Isobel: Well, I know your family is grown up now, but I’m sure you remember how much hard work small children are. Miranda, my oldest, is alarmingly bright and I have to be up to the mark all the time. Luke’s much more laid-back about life. And simply finding the mental space to day dream rather than doing things all the time is really hard. I’m often so knackered by the time the kids are in bed, I really don’t have the energy to paint, or even think.

Viv: You weren’t sure you’d be able to have kids, as I recall?

Isobel: True, which makes me feel guilty about whinging about them when I do. I had a series of miscarriages when Mickey and I first got married. There wasn’t an explanation; there was nothing wrong, as far as the quacks could see. I just kept losing them early on. Then some years later, I woke up one morning not only knowing I was pregnant but also being fairly sure this one would go to term.

Viv: Your parents died when you were pregnant with Luke. How did that affect you?

Isobel (laughing again) You know damn well how it affected me! OK, well, I was shocked and then I was angry. I’d not had a good relationship with them, to be honest. I felt (and I had good evidence about this) that they neither of them approved of me and my life choices very much. I was just at the point in my life when I felt it might be possible for them to start approving of me when they killed themselves. I don’t think anyone really knows how they truly feel about their parents till they’re gone. I certainly didn’t. I didn’t know how ill they both had been. I’d kept them at arms’ length for years, avoiding anything that might bring out any emotional reaction. And when they were gone, suddenly, like that, I couldn’t process it. I was heavily pregnant and people kept telling me to relax and not get upset and so on. Oh and “Think of the baby!” So it was a while later before I could start to even think about it all. By then, you see, people assume you’ve done your grieving and you’re tickety-boo. But I wasn’t. Far from it. I was pretty much at breaking point and yet, I simply didn’t know it. It was killing that deer with the car that was the tipping point that meant I couldn’t go on pretending any longer.

Viv: I know. Since the events of Away With The Fairies, you’ve had some more tough things to deal with, so it does seem a long, and ongoing process.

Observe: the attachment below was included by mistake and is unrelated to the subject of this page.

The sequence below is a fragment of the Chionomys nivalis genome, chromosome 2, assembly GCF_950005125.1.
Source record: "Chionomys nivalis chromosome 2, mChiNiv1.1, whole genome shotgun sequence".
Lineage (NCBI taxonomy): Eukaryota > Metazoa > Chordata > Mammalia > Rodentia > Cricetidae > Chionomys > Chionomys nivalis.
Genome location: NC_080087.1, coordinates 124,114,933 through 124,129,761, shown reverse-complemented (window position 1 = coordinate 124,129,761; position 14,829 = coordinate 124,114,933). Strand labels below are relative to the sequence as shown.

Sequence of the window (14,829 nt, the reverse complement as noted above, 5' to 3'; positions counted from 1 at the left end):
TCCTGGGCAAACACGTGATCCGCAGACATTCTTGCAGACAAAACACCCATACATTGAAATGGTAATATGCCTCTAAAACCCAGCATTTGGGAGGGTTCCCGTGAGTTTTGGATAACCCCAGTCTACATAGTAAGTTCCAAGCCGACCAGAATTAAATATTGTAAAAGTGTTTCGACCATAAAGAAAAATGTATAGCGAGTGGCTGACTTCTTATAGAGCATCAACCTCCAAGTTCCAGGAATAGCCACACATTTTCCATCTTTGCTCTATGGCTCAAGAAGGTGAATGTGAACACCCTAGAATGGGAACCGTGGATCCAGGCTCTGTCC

Isobel: I think what’s gone on since then has been long overdue. I’ve got a streak of wildness that I thought I had under control but it seems not. I’ve always soared from extremes to extremes but never quite as devastatingly as this. 

Viv: Now, your husband Mickey is a clergyman. Looking at you, you seem a long way from any clergy wife of popular but horribly dated sterotypes.  (Isobel has henna’d hair, wears ripped and paint smeared jeans, and a rather wonderful amber necklace that matches her eyes. She talks very fast and with a lot of hand gestures; she’s a comfortable person to be around but she’s not prim and certainly not proper) How much impact does his job have on you?

Isobel: Too much, sometimes. The doorbell and the phone never stop bloody ringing. Oh don’t get me wrong, generally, the vast majority of folks aren’t a problem, but once in a while, I get people making a big deal of the fact that I don’t do anything in church. I don’t get involved in groups or lead anything. The fact that I turn up at all is a miracle some times. My best friend Chloe is a very rare sight in any church, and her husband and Mickey trained together.

Viv: I’ve met Chloe too. Given what she went through at college, I’m not surprised.

Isobel: I feel mildly guilty at times about that. The events of her final year at the vicar factory which ended with her breaking her leg every which way but Sunday were partly down to me. My wild, rebellious streak got out of hand and poor Chloe was the one who got hurt badly. I don’t think she’s ever blamed me, but I do sometimes blame myself.

Viv: I’m sorry to hear it. I know the story and I think whatever you and Chloe had done, it would have ended badly. Possibly worse.  Now, you were able to buy a small place in the country where you could paint. I’m having trouble with my writing and I’d love to spend some time at your cottage. Is it really so spooky as you said?